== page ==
Marvelous Middle Grade: A Dog Called Homeless by Sarah Lean
My name is Cally Louise Fisher and I haven’t spoken for thirty-one days.
Cally lost her mother in a tragic accident, and on the year anniversary of her death, Cally is missing her mother dearly. So she is thrilled to see her, plain as day, standing in the graveyard when she and her father and brother go to visit her grave. Cally’s father and brother don’t believe she is truly seeing her mother. They retreat into a grief and denial, never speaking of her, admonishing Callie when she insists they keep her memory alive by talking about her.
When Callie participates in a sponsored day of silence for charity, she decides to continue the silence, not speaking aloud again at home or in school. Callie finds it easiest to avoid speaking aloud when she meets two new friends—a stray wolfhound who seems to show up right as her mother’s image appears around town, and a partially blind and deaf neighbor boy, who communicates by hand signs.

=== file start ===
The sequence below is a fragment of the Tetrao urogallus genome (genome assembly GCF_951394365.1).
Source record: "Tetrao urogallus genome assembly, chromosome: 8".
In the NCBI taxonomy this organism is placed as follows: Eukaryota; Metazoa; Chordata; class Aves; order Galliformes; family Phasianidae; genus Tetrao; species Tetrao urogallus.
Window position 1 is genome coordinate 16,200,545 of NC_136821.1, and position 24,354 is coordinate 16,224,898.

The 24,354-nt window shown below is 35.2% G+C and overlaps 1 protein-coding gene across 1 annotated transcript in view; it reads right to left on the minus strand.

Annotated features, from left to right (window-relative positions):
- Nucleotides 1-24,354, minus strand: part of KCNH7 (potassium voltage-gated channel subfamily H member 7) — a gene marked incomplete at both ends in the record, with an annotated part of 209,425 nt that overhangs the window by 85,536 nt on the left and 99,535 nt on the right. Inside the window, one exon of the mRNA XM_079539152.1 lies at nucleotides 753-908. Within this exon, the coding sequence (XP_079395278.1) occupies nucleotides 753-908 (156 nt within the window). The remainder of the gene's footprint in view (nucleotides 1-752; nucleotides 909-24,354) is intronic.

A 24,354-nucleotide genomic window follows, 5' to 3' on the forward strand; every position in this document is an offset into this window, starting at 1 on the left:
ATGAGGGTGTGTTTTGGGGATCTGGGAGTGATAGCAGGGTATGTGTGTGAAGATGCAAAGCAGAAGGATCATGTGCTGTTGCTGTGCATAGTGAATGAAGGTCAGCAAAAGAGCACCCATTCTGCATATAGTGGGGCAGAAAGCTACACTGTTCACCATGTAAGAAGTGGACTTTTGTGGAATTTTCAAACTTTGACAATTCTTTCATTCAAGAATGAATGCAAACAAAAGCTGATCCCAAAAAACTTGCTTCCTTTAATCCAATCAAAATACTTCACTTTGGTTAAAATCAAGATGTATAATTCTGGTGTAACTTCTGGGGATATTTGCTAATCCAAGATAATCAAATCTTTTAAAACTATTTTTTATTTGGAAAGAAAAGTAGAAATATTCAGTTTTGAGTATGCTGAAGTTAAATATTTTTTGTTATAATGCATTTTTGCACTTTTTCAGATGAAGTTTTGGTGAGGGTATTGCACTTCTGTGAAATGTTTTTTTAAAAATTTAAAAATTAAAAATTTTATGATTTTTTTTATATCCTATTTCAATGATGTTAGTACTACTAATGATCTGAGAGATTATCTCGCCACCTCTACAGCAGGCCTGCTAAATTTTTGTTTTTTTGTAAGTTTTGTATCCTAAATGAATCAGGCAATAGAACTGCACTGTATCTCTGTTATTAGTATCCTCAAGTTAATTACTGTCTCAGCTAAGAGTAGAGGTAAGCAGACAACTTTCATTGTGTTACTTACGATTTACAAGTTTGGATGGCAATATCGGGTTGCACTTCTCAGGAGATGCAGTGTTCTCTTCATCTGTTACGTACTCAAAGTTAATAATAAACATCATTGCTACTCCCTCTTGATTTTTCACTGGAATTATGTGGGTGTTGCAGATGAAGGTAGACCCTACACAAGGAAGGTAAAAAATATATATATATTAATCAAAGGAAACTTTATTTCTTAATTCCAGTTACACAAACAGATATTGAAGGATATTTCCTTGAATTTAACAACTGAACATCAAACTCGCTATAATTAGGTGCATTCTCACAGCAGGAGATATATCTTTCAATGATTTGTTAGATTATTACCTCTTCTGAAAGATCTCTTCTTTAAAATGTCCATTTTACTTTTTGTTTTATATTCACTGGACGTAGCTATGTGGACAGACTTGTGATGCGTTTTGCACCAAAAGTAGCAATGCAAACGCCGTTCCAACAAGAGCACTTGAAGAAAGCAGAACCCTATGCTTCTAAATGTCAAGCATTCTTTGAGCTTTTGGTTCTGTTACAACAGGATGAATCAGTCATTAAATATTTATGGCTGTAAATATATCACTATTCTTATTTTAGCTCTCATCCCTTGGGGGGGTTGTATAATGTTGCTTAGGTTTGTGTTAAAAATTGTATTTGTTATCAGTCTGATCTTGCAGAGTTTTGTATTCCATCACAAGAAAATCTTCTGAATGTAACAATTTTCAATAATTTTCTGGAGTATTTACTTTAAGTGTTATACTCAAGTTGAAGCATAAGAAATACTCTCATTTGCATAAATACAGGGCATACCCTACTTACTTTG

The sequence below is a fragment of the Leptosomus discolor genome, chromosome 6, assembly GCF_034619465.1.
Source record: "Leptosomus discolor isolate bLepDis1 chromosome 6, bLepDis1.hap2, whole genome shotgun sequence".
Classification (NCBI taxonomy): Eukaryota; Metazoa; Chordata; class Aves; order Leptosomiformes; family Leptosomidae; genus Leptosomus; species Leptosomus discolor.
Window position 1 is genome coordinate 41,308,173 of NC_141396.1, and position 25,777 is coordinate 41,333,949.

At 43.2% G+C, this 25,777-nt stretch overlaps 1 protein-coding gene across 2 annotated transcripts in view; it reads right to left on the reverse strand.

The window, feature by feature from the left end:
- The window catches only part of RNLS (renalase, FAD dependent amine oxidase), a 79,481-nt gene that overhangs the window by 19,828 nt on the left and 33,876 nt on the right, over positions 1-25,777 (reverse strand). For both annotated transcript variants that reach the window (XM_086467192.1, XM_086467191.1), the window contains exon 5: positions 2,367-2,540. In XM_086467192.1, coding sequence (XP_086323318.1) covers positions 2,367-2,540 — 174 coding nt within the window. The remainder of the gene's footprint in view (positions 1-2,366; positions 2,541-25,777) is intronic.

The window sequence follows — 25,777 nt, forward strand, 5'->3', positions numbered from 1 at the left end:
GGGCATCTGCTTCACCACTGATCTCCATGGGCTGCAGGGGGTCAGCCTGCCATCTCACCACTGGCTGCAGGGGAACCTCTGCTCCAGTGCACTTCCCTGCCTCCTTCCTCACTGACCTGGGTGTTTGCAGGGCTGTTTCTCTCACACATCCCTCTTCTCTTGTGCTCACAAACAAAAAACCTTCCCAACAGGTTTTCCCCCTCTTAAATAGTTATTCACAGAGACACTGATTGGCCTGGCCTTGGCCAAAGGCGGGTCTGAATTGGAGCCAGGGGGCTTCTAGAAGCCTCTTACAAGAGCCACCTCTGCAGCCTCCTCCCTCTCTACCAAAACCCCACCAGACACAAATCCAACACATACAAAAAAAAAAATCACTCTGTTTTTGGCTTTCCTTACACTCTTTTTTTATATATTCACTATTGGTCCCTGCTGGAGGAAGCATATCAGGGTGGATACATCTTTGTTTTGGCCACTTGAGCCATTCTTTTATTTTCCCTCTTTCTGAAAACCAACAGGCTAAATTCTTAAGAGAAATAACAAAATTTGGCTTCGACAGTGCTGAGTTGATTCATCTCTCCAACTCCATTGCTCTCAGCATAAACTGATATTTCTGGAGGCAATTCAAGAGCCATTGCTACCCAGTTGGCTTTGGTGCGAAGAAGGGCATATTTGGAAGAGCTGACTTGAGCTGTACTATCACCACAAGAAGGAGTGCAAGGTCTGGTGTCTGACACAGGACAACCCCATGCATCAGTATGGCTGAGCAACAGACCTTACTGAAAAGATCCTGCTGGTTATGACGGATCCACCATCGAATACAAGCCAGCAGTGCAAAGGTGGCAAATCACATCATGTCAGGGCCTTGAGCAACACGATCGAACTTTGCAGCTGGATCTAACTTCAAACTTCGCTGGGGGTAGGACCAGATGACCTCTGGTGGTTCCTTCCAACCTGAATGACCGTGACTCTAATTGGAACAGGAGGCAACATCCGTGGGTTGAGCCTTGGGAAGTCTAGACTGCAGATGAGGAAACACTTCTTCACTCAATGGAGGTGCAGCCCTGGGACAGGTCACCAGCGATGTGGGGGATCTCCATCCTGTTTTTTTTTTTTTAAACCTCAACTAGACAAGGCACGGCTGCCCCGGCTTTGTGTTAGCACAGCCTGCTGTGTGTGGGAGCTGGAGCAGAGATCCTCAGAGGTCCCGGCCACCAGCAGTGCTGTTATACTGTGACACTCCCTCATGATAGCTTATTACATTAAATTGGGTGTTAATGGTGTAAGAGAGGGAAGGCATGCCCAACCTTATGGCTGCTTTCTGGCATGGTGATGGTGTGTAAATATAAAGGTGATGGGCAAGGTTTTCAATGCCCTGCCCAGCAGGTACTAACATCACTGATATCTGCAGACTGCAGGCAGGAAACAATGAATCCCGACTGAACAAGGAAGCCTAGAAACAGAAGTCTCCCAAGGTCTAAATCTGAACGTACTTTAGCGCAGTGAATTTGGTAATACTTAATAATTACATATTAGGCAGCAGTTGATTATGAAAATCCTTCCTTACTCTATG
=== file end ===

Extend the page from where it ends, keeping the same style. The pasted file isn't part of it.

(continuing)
A Dog Called Homeless is a heartwarming, beautiful story about love, family, friendship, and the power words, and sometimes a lack of words, can have in our lives. I love stories about loss and grief that force you to appreciate the vibrant, life-filled world around you, and to cherish your relationships.
A Dog Called Homeless reminds me of another recent UK based story of grief and family that I loved like a long-lost book soul mate, My Sister Lives on the Mantelpiece. These books are relatable, entertaining looks into broken, grief-stricken families, and hopeful young children who persevere where adults cannot. Both are wonderful, must-read middle grades.
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